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Police: Custody

Volume 733: debated on Tuesday 29 November 2011


Asked by

To ask Her Majesty’s Government how many people have been in police custody during the past 12 months, and how many of them were black or Asian.

My Lords, the Government hold data only on those taken into police custody at the point of arrest. According to the latest statistics from the Home Office Statistical Bulletin, of the nearly 1.4 million people arrested in 2009-10, 8 per cent identified themselves as black and 6 per cent identified themselves as Asian.

The Guardian’s analysis of 1 million court records shows that black offenders are 44 per cent more likely than white offenders to be sent to prison for driving offences and Asian offenders are 41 per cent more likely than white offenders to be sent to prison for drug offences. Why should black and Asian offenders be so much more frequently imprisoned than white offenders?

My Lords, one has to accept that the figures are not exactly proportionate; neither are the figures cited by the noble Lord. They are not proportionate to the population as a whole. Similarly, they would not be proportionate by age profile, gender or any other measure. Having said that, we are very keen that the criminal justice system should be neutral in these matters as far as possible, and I hope that it is. However, there is scope for others to undertake more in-depth analysis of why that should be. I cannot comment on the figures that the noble Lord has given me but, as I said, arrests are broadly, although not quite, proportionate. They are disproportionate in many other ways, depending on how one looks at them.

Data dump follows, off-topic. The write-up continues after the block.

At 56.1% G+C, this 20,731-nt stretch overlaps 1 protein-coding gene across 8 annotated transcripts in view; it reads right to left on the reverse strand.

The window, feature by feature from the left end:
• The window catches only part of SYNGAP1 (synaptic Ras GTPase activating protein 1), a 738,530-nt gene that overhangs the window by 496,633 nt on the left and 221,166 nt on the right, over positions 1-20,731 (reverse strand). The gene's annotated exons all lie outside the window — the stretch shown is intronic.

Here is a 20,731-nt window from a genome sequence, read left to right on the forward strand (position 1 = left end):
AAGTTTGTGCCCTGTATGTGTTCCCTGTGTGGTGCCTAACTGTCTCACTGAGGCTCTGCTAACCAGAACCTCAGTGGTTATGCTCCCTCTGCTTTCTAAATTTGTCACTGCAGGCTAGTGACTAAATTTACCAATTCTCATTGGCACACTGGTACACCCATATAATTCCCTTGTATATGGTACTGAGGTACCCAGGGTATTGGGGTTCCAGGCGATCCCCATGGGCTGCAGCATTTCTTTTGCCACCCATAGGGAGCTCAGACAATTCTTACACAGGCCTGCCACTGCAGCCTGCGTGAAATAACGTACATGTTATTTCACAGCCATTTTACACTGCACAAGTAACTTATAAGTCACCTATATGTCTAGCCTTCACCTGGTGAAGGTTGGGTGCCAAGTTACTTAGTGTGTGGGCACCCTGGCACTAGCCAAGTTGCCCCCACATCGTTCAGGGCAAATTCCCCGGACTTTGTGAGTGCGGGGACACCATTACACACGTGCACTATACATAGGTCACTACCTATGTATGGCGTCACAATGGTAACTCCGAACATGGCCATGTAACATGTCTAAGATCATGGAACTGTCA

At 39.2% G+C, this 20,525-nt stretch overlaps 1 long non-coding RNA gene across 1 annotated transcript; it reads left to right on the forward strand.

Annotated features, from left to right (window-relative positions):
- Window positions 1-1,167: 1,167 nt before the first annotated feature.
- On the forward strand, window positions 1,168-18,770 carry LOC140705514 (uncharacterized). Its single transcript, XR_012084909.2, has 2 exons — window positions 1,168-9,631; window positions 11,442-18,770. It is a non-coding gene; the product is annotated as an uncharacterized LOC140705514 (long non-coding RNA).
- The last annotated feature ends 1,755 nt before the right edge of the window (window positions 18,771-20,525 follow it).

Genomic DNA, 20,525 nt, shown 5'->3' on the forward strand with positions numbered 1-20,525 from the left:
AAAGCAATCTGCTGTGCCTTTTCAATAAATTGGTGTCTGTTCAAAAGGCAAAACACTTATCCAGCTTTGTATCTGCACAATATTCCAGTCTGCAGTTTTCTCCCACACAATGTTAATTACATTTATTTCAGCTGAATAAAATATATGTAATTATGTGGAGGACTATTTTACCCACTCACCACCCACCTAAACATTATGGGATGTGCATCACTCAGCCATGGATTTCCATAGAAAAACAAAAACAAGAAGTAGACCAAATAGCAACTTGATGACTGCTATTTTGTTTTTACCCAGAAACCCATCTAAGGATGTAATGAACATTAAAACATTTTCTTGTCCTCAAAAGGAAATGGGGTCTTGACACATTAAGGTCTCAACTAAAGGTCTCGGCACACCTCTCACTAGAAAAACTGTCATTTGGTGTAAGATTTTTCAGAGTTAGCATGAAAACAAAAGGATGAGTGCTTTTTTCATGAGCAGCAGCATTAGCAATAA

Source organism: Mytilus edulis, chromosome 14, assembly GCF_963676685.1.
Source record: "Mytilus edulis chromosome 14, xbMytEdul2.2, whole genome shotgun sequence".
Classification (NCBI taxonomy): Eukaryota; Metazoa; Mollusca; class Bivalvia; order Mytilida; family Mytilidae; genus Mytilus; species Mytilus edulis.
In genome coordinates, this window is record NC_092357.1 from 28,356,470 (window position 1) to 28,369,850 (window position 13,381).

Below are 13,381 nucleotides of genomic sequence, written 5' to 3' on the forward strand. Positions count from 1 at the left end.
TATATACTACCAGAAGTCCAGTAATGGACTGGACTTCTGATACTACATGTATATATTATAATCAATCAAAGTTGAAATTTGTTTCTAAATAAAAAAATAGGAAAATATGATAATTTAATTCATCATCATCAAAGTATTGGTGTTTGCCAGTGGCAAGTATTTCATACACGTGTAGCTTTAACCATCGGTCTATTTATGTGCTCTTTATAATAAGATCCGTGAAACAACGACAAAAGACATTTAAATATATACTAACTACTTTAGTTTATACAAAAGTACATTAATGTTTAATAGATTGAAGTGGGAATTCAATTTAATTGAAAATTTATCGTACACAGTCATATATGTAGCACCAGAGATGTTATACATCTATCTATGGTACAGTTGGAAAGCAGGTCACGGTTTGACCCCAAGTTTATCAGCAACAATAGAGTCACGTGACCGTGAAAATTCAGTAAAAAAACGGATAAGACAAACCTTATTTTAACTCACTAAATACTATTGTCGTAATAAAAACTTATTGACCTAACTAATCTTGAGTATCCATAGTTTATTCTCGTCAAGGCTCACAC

My Lords, at last week’s excellent Scarman lecture, the Deputy Prime Minister highlighted that there are more than 400 more young black British men in prison than at the Russell group universities. Does the Minister share my concern that, with the vast majority of young black people unemployed, this is an indictment of years of failure to tackle poor education, employment and opportunities for young black men in our society? What action is being taken to address this?

My Lords, I accept my noble friend’s point and share her concerns on these matters. On policing, for which the Home Office is responsible, we are committed to delivering a police service that promotes equality, does not discriminate against anyone because of their race and is effective in rooting out and tackling racism. Where there are disproportionate numbers in one group as opposed to another, that invites further research. That is something we should do. However, at this stage I would not want to comment on why there are, as my noble friend puts it, more black people in prison than there are at the Russell group universities.

Would the Minister say that racism of any kind is unacceptable in our society, especially as far as the police are concerned? Would he distance the Government from the racism practised by certain sections of the police today?

My Lords, I do not accept that the police act in a racist manner. I do accept that where one group is disproportionately involved in crime it deserves some degree of analysis and is something that we need to look at. However, I totally reject the noble Lord’s complaint about racism in the police force. That allegation has been made in the past. It is something that the police have addressed over the years and something that they have dealt with themselves.